Block poison ivy oil before exposure, or wash thoroughly after it

People's Pharmacy

Health & Fitness

July 18, 2004|By Joe Graedon and Teresa Graedon | Joe Graedon and Teresa Graedon,King Features Syndicate

My mother-in-law is incredibly sensitive to poison ivy. A walk in the woods is guaranteed to end in disaster. Is there anything she can use that would either prevent an outbreak or speed recovery? The itchy, red blisters drive her crazy.

If she can't avoid poison ivy, the next best thing is to use a barrier cream before exposure. Products such as IvyBlock or Stoko Gard can keep the irritating poison ivy oil from penetrating the skin.

After accidental contact, cleansing products such as Tecnu or Zanfel can help. However, simply washing with soap and water also works. One reader offered the following:

"We were looking at some land with a seller, wading knee-deep through poison ivy in shorts. To say that I was scared is an understatement.

"I was persuaded to wash immediately and thoroughly with Dawn dish detergent. Instead of my legs being covered with poison ivy, I only got a few small blisters near one knee, which cleared up quickly. The thing is to wash off as soon as possible."

Old-timers claim that jewelweed leaves, crushed so the juice runs out, can counter poison ivy if applied near the time of exposure. Others say that witch hazel or vodka, applied directly to the itchy spots, can help speed healing.

I have read that eating walnuts and almonds will lower cholesterol. Will cashew nuts do the same thing?

Studies show that nuts, especially walnuts and almonds, can lower cholesterol. Animal research suggests that cashews might also be beneficial in this regard. Though cashews are actually the seed of a tropical fruit, they are high in heart-healthy monounsaturated fat.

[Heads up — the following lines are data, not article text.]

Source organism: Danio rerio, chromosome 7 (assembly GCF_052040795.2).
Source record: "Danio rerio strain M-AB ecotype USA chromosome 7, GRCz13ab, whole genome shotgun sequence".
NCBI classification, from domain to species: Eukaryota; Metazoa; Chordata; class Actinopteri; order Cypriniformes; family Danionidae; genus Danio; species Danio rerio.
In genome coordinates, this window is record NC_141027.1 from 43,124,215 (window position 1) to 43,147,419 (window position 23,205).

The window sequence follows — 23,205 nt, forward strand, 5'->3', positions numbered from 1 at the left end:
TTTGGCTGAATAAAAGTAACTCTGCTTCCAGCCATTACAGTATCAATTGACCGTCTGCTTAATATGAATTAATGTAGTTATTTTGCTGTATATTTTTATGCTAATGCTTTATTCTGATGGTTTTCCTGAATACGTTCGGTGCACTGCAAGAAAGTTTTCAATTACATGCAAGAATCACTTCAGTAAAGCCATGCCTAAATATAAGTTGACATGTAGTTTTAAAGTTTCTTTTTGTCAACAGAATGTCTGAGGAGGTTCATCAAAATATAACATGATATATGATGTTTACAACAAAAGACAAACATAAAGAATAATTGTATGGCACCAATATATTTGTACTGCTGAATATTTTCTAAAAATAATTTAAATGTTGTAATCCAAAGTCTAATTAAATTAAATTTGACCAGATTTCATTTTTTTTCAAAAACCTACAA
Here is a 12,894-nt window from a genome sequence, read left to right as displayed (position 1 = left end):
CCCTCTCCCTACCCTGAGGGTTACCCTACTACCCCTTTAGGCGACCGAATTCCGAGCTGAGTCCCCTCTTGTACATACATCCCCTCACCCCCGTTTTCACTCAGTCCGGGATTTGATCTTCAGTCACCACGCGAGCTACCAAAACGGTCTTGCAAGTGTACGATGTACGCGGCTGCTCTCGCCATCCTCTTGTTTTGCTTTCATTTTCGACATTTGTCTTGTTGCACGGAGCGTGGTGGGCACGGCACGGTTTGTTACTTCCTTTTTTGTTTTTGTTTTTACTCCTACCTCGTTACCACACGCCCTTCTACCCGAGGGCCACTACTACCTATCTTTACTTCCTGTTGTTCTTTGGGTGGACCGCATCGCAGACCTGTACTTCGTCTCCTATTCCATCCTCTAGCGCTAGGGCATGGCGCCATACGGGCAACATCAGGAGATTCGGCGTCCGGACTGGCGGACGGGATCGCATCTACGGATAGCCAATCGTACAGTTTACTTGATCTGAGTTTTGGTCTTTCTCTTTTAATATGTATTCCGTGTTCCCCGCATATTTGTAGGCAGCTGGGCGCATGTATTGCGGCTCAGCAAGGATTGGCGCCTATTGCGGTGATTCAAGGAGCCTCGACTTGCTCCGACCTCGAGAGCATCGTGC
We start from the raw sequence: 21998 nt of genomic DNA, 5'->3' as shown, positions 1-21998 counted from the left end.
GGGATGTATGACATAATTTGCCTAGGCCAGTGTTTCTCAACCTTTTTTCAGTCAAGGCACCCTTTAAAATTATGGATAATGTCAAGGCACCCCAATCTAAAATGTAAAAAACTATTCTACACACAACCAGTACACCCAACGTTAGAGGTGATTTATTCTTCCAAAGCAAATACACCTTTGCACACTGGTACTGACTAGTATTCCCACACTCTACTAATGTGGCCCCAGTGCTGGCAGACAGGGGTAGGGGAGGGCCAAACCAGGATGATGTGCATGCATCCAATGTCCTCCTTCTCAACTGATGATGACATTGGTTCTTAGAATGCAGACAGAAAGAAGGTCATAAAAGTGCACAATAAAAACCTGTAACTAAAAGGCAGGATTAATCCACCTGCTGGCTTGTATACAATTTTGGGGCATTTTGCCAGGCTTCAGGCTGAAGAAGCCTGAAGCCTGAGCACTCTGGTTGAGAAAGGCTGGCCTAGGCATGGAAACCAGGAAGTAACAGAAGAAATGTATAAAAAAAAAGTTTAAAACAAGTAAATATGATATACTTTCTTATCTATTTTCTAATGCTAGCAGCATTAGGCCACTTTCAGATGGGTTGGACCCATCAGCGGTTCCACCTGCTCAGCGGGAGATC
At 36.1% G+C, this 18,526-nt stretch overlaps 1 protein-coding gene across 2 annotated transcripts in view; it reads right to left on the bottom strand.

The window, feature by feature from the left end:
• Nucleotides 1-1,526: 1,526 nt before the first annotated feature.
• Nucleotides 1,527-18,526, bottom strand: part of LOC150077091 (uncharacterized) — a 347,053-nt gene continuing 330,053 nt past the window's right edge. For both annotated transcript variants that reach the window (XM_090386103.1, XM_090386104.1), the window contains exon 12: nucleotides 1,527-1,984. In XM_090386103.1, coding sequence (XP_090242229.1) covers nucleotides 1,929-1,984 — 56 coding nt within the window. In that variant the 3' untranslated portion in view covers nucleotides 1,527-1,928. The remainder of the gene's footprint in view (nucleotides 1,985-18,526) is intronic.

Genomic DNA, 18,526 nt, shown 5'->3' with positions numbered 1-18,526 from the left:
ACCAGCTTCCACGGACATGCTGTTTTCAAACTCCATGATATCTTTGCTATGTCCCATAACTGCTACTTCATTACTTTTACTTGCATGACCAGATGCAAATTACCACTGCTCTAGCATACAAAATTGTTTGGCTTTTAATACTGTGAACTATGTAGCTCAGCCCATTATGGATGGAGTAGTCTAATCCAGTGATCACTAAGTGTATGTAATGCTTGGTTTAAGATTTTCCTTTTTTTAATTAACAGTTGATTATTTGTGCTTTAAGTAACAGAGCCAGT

My best friend has the ugliest toenails I have ever seen. When we swim together, I cannot help but stare at his crumbly, unhealthy nails. I know he is self-conscious about this, but he cannot take oral prescription medicine because he once had hepatitis.

I have read in your column that there are other ways to treat nail fungus.

There are several topical approaches to controlling nail fungus, but they all require a great deal of patience and persistence. Tea tree oil has anti-fungal activity and works for some people. Others report success with dilute vinegar foot baths (1 part vinegar to 2 parts water).

Twice-daily applications of Listerine or Vicks VapoRub might also help clear the infection. If all else fails, a prescription-strength urea cream (40 percent) can dissolve the infected nail under medical supervision.

I've been told I should drink pomegranate juice because of its high antioxidant content. Is this just a health myth?

Animal research has shown that pomegranates might help prevent the buildup of plaque in arteries. The juice also contains compounds that can help lower blood pressure and reduce the risk of blood clots. One reader reports that eating pomegranates lowered her cholesterol.

In their column, Joe and Teresa Graedon answer letters from readers. Write to them in care of King Features Syndicate, 888 Seventh Ave., New York, NY 10019, or e-mail them from their Web site, www.peoplespharmacy.org.

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